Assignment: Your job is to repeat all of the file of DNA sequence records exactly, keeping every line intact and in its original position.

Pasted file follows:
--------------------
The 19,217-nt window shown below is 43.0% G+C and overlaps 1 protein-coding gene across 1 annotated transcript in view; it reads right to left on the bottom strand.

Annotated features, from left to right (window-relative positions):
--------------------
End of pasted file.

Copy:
The 19,217-nt window shown below is 43.0% G+C and overlaps 1 protein-coding gene across 1 annotated transcript in view; it reads right to left on the bottom strand.

Annotated features, from left to right (window-relative positions):